7 With the growing optimism about the future of Asia. he presented the Salim Group as his instrument to achieve economic progress. Following this uncharacteristic openness from the side of ethnic Chinese firms in the region. The development of these two (Salim) companies is not a collusion between me and Oom Liem. President Suharto denied any wrongdoing when it came to his relation with Liem. In 1996. The Salim Group ranked second in this sector with 150. but the government’s effort to . Bambang Trihatmodjo and Siti Hardiyanti Rukmana (‘Tutut’) as well as the so-called cronies such as Liem Sioe Liong and Bob Hasan. a number of books and academic studies started to appear that paid attention to the power of the ethnic Chinese in the Asian region and their investments in China. the Salim Group published a brochure with an overview of the group’s activities (see annex three). Interviews and articles about the overseas Chinese were published in the popular press. most prominently those business groups closely associated with Suharto. and some began to grant interviews. Other examples included the controversial ‘national car’ project by one of Suharto’s children. experts were increasingly worried about the rising corruption and preferential treatment given to some businessmen. some industries were still enjoying protective government measures. in particular the quasi-monopolies of Indocement (cement) and Bogasari (flour milling).9 Another example of protective measures was the sudden ban of foreign investment in the palm oil sector in 1997 – a promising sector dominated by four conglomerates. many ethnic Chinese also started to feel more confident about their position. Although the deregulations were generally effective in bringing down protection. Instead.10 The ban was later changed and foreign investment was allowed in eastern Indonesia (most plantations were located in western Indonesia).8 Despite the high economic growth in Indonesia. which received various tax exemptions.12 The well-connected companies included the businesses of Suharto’s children (primarily Hutomo Mandala Putra (‘Tommy’).000 hectares under cultivation.THE MIDAS TOUCH 61 company) was named ‘growing with Asia’ and Liem confidently reported ‘improved profit on an increasingly solid foundation’. such as the automotive industry.11 The combination of strong economic growth as well as their semiprotected status further enhanced the rise of certain corporate groups in Indonesia. According to two observers: ‘favours to companies associated with the first family continue to concern – even to shock – long term observers’. more information was available on the size of ethnic Chinese businesses. As ethnic Chinese firms in the region began listing their companies on stock exchanges.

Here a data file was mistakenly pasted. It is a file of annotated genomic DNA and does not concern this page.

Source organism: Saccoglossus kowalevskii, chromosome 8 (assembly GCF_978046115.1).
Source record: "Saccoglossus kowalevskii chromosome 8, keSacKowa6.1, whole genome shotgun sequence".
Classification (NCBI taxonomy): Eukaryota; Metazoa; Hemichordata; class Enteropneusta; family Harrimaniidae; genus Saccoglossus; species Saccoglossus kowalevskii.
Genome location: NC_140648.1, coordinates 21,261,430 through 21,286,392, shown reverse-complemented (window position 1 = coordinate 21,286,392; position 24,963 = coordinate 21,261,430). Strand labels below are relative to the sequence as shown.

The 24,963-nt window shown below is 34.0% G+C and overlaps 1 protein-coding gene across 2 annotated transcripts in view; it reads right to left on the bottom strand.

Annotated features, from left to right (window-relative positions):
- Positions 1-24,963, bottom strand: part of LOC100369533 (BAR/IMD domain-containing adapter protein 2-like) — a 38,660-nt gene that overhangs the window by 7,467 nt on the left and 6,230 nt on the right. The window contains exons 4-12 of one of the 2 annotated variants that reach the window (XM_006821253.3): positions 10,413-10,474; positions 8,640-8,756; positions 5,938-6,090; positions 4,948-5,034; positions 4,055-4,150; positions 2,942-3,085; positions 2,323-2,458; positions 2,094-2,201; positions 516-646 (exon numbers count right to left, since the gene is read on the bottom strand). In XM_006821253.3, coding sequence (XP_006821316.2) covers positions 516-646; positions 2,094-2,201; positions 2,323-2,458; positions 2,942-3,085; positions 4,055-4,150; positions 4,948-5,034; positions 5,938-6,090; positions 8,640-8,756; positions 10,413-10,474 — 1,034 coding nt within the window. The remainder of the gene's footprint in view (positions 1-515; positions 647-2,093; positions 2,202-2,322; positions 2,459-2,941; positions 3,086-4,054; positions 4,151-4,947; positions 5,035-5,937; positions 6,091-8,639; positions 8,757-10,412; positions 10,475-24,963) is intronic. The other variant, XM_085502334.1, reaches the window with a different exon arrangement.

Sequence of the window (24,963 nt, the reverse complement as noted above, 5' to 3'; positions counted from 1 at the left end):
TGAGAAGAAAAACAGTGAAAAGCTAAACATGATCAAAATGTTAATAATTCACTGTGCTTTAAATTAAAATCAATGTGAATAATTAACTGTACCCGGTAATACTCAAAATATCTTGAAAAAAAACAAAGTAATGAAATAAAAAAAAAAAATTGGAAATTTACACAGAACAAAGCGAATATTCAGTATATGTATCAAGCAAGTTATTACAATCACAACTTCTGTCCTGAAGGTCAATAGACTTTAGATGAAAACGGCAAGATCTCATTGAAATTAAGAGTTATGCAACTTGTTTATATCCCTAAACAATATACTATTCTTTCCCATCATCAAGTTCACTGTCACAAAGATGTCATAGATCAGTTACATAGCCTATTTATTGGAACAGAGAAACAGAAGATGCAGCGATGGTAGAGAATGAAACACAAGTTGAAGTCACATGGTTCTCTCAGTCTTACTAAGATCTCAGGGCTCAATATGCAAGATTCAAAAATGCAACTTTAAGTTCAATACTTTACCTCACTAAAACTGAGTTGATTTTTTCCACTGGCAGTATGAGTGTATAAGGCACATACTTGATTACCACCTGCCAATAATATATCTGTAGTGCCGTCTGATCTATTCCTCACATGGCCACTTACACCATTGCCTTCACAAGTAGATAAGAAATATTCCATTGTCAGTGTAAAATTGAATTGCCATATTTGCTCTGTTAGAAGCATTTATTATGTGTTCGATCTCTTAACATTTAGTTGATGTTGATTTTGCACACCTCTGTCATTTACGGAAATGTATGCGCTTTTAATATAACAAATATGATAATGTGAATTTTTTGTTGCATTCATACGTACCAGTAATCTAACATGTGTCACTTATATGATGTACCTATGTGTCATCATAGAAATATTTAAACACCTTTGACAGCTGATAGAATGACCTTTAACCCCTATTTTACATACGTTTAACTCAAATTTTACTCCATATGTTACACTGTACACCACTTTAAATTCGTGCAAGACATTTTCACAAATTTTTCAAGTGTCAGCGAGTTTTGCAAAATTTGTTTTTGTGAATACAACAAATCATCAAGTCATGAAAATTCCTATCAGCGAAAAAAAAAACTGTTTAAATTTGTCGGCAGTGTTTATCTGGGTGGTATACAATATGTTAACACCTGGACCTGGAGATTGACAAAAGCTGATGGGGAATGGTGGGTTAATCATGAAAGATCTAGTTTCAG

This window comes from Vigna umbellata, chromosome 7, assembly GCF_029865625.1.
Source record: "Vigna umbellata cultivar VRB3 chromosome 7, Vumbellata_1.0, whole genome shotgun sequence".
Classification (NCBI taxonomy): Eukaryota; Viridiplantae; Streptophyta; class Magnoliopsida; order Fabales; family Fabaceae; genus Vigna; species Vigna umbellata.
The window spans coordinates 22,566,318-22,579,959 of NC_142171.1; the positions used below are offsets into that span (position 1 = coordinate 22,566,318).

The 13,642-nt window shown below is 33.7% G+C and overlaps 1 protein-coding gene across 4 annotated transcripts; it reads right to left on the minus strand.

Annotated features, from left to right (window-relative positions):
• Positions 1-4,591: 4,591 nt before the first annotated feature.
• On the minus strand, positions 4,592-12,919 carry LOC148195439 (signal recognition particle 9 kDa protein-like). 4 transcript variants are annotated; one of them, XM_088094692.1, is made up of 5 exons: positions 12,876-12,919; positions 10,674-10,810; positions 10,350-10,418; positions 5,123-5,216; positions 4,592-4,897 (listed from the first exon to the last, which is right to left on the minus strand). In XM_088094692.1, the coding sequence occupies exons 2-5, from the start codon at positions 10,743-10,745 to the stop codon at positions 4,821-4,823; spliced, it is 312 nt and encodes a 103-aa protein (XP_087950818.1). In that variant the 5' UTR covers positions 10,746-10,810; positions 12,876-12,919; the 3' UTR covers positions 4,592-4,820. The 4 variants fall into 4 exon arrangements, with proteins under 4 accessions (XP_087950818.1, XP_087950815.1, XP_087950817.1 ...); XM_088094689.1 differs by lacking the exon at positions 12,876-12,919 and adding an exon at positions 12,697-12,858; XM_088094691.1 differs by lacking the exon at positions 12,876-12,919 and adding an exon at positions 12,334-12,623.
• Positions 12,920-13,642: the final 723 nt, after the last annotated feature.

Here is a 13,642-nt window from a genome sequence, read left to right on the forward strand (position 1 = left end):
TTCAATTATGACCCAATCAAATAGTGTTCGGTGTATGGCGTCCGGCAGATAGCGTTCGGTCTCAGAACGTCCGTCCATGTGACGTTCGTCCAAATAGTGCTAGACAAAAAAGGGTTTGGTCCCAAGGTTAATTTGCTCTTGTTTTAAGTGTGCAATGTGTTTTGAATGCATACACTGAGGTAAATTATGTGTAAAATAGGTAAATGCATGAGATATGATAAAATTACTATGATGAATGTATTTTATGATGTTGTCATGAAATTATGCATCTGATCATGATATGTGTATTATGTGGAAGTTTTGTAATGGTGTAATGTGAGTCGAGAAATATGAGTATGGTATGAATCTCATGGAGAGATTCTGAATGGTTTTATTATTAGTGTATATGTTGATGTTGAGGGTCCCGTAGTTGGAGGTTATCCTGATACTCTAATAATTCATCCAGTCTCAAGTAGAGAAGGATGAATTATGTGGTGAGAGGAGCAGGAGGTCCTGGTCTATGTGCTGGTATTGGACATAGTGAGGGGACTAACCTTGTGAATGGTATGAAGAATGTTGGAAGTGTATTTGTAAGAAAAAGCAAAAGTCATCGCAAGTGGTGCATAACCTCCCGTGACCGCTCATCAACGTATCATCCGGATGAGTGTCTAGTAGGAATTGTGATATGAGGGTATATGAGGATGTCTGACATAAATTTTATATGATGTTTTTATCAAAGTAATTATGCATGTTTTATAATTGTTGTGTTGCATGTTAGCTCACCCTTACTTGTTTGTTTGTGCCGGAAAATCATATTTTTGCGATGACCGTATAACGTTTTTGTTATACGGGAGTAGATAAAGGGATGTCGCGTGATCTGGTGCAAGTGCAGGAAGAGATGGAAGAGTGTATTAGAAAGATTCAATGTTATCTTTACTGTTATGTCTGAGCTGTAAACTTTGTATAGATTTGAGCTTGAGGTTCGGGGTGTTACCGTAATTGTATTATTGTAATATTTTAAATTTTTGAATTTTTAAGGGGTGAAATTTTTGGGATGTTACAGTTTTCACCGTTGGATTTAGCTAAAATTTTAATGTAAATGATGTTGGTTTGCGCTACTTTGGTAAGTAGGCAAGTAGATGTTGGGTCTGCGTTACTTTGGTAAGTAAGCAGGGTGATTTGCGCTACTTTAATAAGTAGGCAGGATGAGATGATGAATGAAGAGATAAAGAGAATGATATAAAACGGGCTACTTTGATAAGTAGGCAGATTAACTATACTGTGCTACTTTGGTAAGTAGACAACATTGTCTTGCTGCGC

usually starting with their regions of origin.13 In order to further diminish criticism. such as Fujian where most migrants came from. The foundation would attempt to reduce the gap between the rich and the poor. Estimates of the share of FDI into mainland China from ethnic Chinese in Asia run as high as 80%. Large foreign and domestic investments in Indonesia occurred. invested in China. Economic growth in combination with favouritism gave particularly good opportunities for well-connected groups. in this case Fujian Province. The preferential treatment of some ethnic Chinese businessmen like Liem was criticised but Suharto made no attempts to change the situation. ‘Where can I go?’ . The economic growth in the region gave rise to substantial optimism. Many of the now rich business tycoons.15 Especially the southeastern part of China profited from these investments.14 This unusual fund-raising effort caused even more concern over the transparency of Suharto’s policies. Suharto issued a decree in January 1996 forcing large businesses to ‘donate’ 2% of their annual revenues to a special foundation.3 Qiaoxiang Ties: The China Connection The favourable economic climate was not only limited to Southeast Asia. started to offer a wide range of business opportunities. The links between the ethnic Chinese abroad and their home provinces were called qiaoxiang ties. which had gradually opened up for investments. who was another member of the Liem investors. Thus. such as Liem. particularly for ethnic Chinese. 3. because it would reveal a lack of assimilation and loyalty of the ethnic Chinese. As we will see in the following sections. Liem also came under attack and an international newspaper reported the following about Liem: Recently he came under strong criticism for multi-million dollar investments in his home province in China. China. we can summarise the business context as follows.62 THE RHYTHM OF STRATEGY reach self-sufficiency by utilising a businessman who is willing to work. When Chinese migrants invested in China they were often criticised in Indonesia. Anthony Salim and Sudwikatmono. The foundation’s board members included two of Suharto’s children. this business context offered a golden age for business groups such as the Salim Group. The excellent economic position of some wealthy Chinese in the Asian region and their business ties with China became well-publicised.